Parshat Yitro:. The Four Stages of Ma\'amad Har Sinai. Shiur by Menachem Leibtag. Presentation by Ronni Libson. Chapter 19. 4 sections:. I. Proposition (19:1-8) II. Preparation (19:9-15) III. Revelation (19:16-19) IV. Limitation (19:20-25). Proposition (19:1-8).
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The Four Stages of Ma\'amad Har Sinai
Shiur by Menachem Leibtag
Presentation by Ronni Libson
I. Proposition (19:1-8)
II. Preparation (19:9-15)
III. Revelation (19:16-19)
IV. Limitation (19:20-25)
If: You will obey Me faithfully and keep My Covenant
Then: You shall be for Me a \'mamlechet Kohanim v\'goy kadosh.."
Theme of Sefer Breishit:
Bnei Yisrael will be a \'model\' nation
to represent God
to all mankind
Bnei Yisrael accept these terms:
Next step after accepting proposal - receive mitzvot
God first addresses how Bnei Yisrael will receive mitzvot:
Expect Moshe to convey message to Bnei Yisrael (as in 19:7)
Never tells what Bnei Yisrael responded, just that Moshe relayed the people\'s response back to God!
Adds line to narrative:
Bnei Yisrael don\'t accept original plan
Demand to hear the Dibrot directly from God
Structure of pasuk:
Bnei Yisrael’s response (second half) relates to God\'s plan for Matan Torah (first half)
New plan for Matan Torah!
Plan A: Moshe will act as intermediary (19:9)
Plan B: Bnei Yisrael themselves will see God (19:11)
Change of plan
Now Bnei Yisrael require 3 days of preparation - higher level of spiritual readiness
Can Bnei Yisrael reach this level?
Plan A or Plan B?
Bnei Yisrael frightened
Remain in camp rather than gather at Har Sinai
Moshe brings them from camp to Har Sinai:
Description of "hitgalut":
What was God answering?
If Moshe was saying Dibrot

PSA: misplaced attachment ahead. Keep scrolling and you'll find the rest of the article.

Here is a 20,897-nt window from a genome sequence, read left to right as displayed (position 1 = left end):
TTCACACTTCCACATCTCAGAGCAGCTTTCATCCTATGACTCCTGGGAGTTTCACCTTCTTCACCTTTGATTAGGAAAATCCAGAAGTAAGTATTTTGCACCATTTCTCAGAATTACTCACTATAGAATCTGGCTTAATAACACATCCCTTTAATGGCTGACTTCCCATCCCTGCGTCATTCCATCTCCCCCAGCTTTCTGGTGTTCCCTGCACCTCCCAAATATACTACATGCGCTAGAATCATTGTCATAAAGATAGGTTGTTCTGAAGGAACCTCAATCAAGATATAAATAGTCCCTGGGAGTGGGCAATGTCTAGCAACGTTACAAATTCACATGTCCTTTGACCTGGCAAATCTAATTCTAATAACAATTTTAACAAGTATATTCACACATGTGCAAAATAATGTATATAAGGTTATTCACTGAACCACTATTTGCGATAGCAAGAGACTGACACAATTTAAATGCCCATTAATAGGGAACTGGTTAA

Plan A (Moshe intermediary, people \'overhearing\' a “kol” from God)
What is Moshe saying and what is God answering?
First two Commandments
Last eight Commandments
Pasuk refers to last 8 commandments
Pasuk describes conversation between God and Moshe recorded in psukim that immediately follow (19:20-25)
God limits His revelation to the top of the Mountain
Another story at Har Sinai:
God reverts from Plan B back to Plan A
People were frightened and overwhelmed by intense experience of "hitgalut"
Out of place!
Should be in chapter 19, not chapter 20
Entire “yirah” parshia (20:15-18) took place earlier, before Matan Torah
Described in Devarim:
Explains why immediately afterward in chapter 19 are a set of psukim describing this limitation of God\'s "hitgalut" before Matan Torah actually begins
The “yirah” story (20:15-18 ) took place during Matan Torah, between the first two and last eight commandments
First two Commandments(20:2-5)
Last eight Commandments(20:6-14)
God commands Bnei Yisrael directly
Less direct form of communication – through Moshe
Cannot record it before Dibrot (story took place during Dibrot)
Explains transplantation of “yirah” story from chronological location to chapter 20
Cannot record it in proper place (cannot break up the Dibrot, a single unit)
Torah records it immediately after the Ten Commandments
Both plans were carried out
Reflects the very nature of man\'s encounter with the Divine
Must constantly strive to come as close to God as possible
Must constantly retain an awareness of God\'s greatness and recognize his own shortcomings and unworthiness
God\'s original plan for Matan Torah
Man is unable to directly confront the "Shchinah"
Uses Moshe as an intermediary
Bnei Yisrael’s request
Desire to come as close as possible to Har Sinai and to encounter the "Shchina" directly
Expression of "ahavat Hashem"
Plan B - Ideal
Plan A - Reality
Ambiguity in Torah’s presentation
Torah emphasizes the need to find the proper balance between realism and idealism when serving God
Bnei Yisrael – similar to a child
Despite clear incapability to perform a given task, desire to accomplish is the key to growth
Wise parent will allow child to try even though child will fail
Better one recognize the limits of his capabilities on his own rather than be told by others that he cannot accomplish
As Bnei Yisrael struggle to maintain the proper balance between "ahava" and "yirah," God must guide and they must strive